Sex Abuse Inquiry Head Under Pressure To Quit

Sky News

By Anushka Asthana, Political Correspondent

A lawyer representing 50 victims of child abuse has said the Home Office must “start again” if it wants its inquiry into historical allegations to win public confidence.

Alison Millar, a partner at Leigh Day solicitors, has told Sky News she will make the argument at a meeting with officials in Westminster later this morning.

It comes after Fiona Woolf, the second chair appointed to lead the investigation, was engulfed in controversy about her social links to Lord and Lady Brittan.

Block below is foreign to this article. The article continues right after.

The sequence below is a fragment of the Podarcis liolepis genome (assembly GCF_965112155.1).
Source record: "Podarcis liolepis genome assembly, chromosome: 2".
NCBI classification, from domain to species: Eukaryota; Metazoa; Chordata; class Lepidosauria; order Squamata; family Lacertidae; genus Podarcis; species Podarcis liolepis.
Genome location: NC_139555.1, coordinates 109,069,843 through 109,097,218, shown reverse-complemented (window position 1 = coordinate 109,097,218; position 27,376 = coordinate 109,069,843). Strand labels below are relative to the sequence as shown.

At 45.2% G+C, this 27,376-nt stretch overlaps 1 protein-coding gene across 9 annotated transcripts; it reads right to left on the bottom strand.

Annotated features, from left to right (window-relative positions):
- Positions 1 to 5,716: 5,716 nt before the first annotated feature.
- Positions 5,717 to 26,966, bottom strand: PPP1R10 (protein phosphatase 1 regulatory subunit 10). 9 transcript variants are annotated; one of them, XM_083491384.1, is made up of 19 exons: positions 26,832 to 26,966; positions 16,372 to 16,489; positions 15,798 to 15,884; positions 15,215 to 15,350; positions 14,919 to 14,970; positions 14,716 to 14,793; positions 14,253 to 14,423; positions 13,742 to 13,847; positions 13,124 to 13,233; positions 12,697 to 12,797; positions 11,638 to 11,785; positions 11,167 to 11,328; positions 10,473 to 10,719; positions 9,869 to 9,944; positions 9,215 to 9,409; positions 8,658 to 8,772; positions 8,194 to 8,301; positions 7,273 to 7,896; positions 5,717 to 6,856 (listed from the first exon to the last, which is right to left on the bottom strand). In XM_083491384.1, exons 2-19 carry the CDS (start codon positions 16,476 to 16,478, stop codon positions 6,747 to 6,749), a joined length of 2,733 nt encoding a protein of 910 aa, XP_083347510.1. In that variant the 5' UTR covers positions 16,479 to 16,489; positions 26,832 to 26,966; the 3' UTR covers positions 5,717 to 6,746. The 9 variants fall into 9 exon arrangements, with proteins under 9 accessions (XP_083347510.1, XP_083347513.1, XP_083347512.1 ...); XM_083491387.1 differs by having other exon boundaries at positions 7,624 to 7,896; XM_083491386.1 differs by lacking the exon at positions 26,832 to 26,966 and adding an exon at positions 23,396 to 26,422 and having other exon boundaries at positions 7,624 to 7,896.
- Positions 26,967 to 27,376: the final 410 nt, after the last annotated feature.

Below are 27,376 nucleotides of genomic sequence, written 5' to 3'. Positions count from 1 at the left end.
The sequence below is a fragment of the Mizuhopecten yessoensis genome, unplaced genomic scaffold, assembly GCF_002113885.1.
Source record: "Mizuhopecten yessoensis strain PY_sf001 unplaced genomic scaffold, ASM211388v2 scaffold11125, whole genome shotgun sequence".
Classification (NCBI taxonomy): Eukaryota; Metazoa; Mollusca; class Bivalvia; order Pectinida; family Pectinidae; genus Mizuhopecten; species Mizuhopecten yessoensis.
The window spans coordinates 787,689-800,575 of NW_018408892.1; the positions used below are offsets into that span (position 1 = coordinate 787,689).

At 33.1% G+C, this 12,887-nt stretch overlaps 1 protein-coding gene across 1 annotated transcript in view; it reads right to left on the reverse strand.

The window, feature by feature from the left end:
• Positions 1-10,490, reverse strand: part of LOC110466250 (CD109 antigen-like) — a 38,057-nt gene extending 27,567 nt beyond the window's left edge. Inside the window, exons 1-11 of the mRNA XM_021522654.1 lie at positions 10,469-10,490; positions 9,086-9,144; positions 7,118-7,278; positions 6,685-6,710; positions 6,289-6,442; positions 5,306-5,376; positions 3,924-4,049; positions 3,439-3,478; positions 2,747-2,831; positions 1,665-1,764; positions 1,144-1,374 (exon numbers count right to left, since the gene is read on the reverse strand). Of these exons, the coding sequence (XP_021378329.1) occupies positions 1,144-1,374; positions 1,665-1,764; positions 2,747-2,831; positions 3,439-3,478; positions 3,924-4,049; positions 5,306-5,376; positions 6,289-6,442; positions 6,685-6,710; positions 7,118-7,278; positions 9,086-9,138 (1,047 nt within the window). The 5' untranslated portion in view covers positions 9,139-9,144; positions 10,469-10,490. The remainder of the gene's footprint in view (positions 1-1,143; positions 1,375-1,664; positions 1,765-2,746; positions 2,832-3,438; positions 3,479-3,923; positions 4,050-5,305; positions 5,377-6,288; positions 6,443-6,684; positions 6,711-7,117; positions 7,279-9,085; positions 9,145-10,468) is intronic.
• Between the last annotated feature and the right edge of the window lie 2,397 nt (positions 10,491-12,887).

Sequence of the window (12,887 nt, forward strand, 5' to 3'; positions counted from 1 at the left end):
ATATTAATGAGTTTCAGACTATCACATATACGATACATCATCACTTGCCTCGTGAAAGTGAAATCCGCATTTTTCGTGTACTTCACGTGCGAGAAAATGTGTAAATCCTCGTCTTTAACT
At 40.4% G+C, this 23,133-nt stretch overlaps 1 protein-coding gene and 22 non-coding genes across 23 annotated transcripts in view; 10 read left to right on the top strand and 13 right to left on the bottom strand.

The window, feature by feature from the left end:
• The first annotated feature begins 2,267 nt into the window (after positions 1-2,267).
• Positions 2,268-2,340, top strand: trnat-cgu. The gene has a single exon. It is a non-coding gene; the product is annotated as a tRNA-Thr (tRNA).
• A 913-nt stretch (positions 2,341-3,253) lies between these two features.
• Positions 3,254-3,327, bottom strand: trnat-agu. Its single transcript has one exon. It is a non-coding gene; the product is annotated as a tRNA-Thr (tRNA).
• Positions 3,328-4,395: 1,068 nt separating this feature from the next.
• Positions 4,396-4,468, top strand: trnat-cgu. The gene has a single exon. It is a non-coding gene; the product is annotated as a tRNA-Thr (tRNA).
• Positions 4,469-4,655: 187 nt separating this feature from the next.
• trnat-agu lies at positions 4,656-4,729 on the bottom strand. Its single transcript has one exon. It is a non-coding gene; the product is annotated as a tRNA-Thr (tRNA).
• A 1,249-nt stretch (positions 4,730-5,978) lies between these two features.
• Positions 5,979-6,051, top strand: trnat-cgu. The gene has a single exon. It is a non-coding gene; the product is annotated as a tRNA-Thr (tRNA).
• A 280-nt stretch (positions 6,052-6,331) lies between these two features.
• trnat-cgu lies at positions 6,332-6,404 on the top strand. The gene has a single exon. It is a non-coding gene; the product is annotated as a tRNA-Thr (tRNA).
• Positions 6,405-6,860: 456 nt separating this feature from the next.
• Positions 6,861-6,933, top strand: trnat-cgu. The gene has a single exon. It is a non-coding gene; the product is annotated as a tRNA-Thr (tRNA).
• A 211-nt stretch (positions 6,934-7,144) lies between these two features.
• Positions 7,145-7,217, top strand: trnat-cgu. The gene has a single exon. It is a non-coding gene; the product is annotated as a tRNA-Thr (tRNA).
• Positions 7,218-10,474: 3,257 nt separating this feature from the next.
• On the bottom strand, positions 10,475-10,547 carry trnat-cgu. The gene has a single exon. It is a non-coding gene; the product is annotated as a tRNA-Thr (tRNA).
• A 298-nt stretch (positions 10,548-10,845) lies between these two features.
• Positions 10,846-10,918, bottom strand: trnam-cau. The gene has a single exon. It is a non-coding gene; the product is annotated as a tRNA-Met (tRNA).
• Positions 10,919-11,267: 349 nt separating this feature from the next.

Leon Brittan was Home Secretary in the 1980s and was handed evidence about sex abuse cases, which victims accuse him of failing to act upon.

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